WASHINGTON D.C. — Yesterday, California Governor Jerry Brown signed S.B. 822. That bill has been called the toughest of a series of proposed state laws or gubernatorial orders that attempt to replicate, or even go beyond, the net neutrality rules that were issued by the Democratic FCC in 2015 and that were largely withdrawn by the Republican FCC this year. On Friday, TechFreedom had sent a letter to Governor Brown urging him not to sign the law, because the U.S. Constitution sharply limits states’ ability to regulate Internet services. Shortly after Governor Brown signed the law on Sunday, the Department of Justice filed suit to block the law.

California is wasting everyone’s time and taxpayers’ money by provoking an entirely predictable legal battle over obviously unconstitutional legislation,” lamented Berin Szóka, President of TechFreedom. “The Internet is an inherently interstate medium — indeed, it transcends even national borders. The states have no business regulating such services. Both the Communications Act and the FCC’s 2017 Restoring Internet Freedom Order (RIFO) preempt state regulation of broadband services, and even if they did not, such regulation would violate the Dormant Commerce Clause by impairing interstate services. The RIFO is right: ‘it is impossible or impracticable for ISPs to distinguish between intrastate and interstate communications over the Internet or to apply different rules in each circumstance.’ That’s why TechFreedom will be supporting the DOJ’s lawsuit as an amicus curiae.”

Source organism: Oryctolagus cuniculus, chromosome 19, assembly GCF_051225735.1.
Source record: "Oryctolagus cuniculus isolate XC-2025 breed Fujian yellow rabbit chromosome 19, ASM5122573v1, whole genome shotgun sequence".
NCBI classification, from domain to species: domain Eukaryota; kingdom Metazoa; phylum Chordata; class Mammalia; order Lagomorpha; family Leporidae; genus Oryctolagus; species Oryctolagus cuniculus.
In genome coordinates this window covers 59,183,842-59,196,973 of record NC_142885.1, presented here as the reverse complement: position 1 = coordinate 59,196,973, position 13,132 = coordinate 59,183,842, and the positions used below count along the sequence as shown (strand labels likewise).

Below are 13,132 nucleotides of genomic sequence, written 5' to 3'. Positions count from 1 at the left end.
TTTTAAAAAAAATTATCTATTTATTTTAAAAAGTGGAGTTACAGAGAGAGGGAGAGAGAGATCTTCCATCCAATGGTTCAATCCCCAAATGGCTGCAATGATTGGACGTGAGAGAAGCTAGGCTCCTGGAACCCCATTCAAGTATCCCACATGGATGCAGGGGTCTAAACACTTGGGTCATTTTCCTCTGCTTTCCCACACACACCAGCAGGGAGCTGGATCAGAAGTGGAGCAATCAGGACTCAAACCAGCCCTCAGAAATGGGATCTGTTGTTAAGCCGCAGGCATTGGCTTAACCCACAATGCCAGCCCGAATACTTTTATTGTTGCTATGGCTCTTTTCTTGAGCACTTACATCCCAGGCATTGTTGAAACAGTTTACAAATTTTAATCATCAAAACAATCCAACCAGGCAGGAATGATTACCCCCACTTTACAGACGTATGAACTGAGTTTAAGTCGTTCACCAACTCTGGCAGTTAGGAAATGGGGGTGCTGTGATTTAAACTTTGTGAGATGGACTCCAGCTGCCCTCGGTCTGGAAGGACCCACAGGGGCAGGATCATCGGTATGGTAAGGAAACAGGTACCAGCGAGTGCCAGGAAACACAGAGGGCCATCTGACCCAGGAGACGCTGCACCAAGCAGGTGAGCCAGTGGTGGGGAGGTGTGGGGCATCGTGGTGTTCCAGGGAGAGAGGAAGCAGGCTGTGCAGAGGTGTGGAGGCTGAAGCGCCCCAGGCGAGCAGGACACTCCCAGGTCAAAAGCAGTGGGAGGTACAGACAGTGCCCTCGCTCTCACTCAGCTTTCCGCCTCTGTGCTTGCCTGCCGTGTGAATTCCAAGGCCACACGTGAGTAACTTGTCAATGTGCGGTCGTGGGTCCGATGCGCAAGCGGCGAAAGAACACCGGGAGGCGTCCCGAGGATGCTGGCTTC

“Ironically, California’s legal position would open the door for other states to regulate the Internet services that have made California the digital capital of the world,” continued Szóka. “Today, it’s broadband, but the same legal principles will be at stake in fights over state regulation of ‘edge’ services. A hodgepodge of inconsistent state laws will hurt the smallest companies. And besides, does anyone in Sacramento really want state legislators in Alabama or Texas writing laws that govern California companies? California should be leading the fight against state-by-state regulation of the Internet, not for it. California and other states can already enforce their consumer protection and competition laws against broadband companies. These generally applicable laws, which are consistent across states, do not raise the same federalism concerns that net neutrality-specific laws would.”

Even the strongest supporters of net neutrality should recognize that state-by-state regulation of the Internet is a terrible idea,” concluded Szóka. “They should focus their efforts on building bipartisan support for federal legislation — the only way this debate will ever be resolved.”

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Szoka is available for comment at media@techfreedom.org. Find or share this release on our website and on Twitter. For more information on the issue, take a look at some of our recent work:

  • Our working draft legal memorandum analyzing the constitutionality of state net neutrality laws
  • Our statement explaining why Rep. Mike Coffman’s net neutrality legislation won’t resolve the debate
  • Our statement on our letter about why CRA won’t restore Title II
  • Our statement on the 2017 Blackburn bill: “Republicans Propose Net Neutrality Again. Will Democrats Engage?”
  • Only Congress, not the FCC can fix net neutrality, Szóka’s op-ed in WIRED
  • FCC Commissioner Brendan Carr interview on Tech Policy Podcast
  • FCC Chairman Ajit Pai interview on the Tech Policy Podcast
  • Pai Brings Unprecedented Transparency to Open Internet Proceeding, Graham Owens’ blog post
  • How net-neutrality advocates would let Trump control the Internet, Szóka’s op-ed in the Washington Post

The Feds lost on net neutrality, but won control of the Internet, Szóka’s op-ed in WIRED